Hochheim is an unincorporated community in DeWitt County, Texas, United States. It was founded as a settlement for German immigrants along theGuadalupe River.
The Guadalupe River passes through the town, and the present-day site is believed to be the location that Spanish explorers including Alonso de Leon, used to cross the river. Álvar Núñez Cabeza de Vaca is regarded as the first European to encounter the river at this location circa 1528. He named it, "The River of Nuts" due to the large concentration of pecan trees that grow naturally along the river's banks.
In 1848, Volentine Hoch, a German immigrant from the disputed Alsace-Lorraine region, traveled to the rolling hills near the lower Guadalupe River with his son, after arriving in America at the port of Indianola, Texas. Upon arrival to the hills, Hoch remarked: "Here we shall build our home." Construction of the home soon began from the stones at the Guadalupe River bed, and was completed several years thereafter. Others with surnames that included Crawford, Helms, Humphrey, Steen, Morrisse, Times, and Schwab, began to build homes and establish businesses in the area; soon the community of Hochheim was established. The name could be translated to mean "Hoch's home" for the earliest settler, or "High home" for the fact that Hoch constructed his home on a hill. Townspeople also referred to the settlement as "Dutchtown".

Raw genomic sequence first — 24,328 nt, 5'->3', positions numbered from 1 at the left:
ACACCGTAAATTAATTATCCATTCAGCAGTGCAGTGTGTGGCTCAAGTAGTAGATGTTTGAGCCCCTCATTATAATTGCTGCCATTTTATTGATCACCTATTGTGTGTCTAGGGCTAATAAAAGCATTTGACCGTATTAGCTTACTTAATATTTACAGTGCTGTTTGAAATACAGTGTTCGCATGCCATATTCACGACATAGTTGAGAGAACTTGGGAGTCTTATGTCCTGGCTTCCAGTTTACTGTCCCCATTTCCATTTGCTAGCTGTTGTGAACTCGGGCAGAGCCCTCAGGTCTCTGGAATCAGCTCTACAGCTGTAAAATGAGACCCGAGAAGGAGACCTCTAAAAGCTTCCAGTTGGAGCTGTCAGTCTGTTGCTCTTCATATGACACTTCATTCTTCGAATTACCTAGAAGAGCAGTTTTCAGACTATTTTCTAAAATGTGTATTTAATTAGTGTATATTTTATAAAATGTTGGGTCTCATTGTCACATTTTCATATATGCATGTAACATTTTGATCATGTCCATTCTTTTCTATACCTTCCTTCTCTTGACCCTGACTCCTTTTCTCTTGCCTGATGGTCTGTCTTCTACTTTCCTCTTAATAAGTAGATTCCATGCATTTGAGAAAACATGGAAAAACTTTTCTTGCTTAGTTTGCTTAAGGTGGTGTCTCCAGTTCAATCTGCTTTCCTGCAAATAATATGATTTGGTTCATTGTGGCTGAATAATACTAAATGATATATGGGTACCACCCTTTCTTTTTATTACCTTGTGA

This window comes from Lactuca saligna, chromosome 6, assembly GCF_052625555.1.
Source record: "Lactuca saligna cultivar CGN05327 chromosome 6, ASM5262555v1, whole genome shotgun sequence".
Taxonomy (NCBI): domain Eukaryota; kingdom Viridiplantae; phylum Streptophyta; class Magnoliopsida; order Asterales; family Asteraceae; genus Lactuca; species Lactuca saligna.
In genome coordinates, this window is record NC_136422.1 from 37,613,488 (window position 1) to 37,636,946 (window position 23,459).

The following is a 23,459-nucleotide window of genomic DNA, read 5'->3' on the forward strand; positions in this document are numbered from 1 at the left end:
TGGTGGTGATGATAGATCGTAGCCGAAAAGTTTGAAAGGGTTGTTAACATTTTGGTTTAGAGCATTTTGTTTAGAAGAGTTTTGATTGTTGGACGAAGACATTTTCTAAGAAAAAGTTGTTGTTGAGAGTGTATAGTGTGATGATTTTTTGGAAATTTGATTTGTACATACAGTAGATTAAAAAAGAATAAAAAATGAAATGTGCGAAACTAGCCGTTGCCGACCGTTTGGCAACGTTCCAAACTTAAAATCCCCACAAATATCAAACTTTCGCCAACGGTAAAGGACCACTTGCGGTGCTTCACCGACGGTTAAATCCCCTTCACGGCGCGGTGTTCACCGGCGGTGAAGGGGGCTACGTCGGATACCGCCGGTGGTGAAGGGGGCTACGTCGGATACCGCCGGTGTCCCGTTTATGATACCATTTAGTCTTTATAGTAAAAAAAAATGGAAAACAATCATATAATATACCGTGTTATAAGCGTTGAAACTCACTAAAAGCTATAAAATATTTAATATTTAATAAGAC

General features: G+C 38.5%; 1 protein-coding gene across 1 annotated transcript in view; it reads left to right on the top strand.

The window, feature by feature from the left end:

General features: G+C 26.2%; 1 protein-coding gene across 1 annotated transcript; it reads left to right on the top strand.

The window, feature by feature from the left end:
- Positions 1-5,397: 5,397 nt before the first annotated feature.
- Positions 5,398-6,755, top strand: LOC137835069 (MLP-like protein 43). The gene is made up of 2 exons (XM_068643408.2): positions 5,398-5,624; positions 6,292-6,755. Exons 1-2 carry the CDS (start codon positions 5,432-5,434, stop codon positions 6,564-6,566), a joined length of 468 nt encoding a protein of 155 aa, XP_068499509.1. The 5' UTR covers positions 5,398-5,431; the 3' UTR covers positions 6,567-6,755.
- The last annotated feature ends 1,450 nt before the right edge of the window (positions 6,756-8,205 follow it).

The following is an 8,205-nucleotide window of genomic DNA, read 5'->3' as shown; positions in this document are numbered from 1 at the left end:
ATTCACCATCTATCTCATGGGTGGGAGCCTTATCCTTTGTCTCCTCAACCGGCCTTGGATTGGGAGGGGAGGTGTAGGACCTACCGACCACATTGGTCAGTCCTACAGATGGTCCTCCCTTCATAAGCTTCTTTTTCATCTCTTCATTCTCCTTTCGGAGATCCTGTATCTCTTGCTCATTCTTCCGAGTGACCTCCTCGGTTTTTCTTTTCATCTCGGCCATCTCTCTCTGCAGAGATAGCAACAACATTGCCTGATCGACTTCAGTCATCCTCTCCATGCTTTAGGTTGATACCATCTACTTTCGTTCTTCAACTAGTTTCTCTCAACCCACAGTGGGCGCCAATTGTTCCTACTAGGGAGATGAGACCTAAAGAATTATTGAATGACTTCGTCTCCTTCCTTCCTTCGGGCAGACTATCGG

After the Schwab family opened a general store and gin, Hochheim was used as a trade stop between Indianola and Austin. A railroad was constructed through the town that connected the two cities. By 1870, the town had two grocery stores, a drugstore and a blacksmith shop. That year, a post office was established in the town.Sometime between 1870 and 1880, a Masonic Lodge was built, which was used as a school, church and community center, at the turn of the century. The German Methodist Church was present in the town as early as 1864, and a Presbyterian church moved to the city in 1882, serving the town until 1961. By 1885, 200 people lived in Hochheim with ten businesses operating in the area. The population reached its peak of 261 in 1904, and dwindled to around 100 between the 1920s and 1950s.
Volentine Hoch's home was restored to its original state in 1953 after being damaged during a 1934 storm. It has been recognized with a Texas Medallion by the Texas Historical Society. By the 1980s, Hochheim's population had fallen to 70 and only one business remained.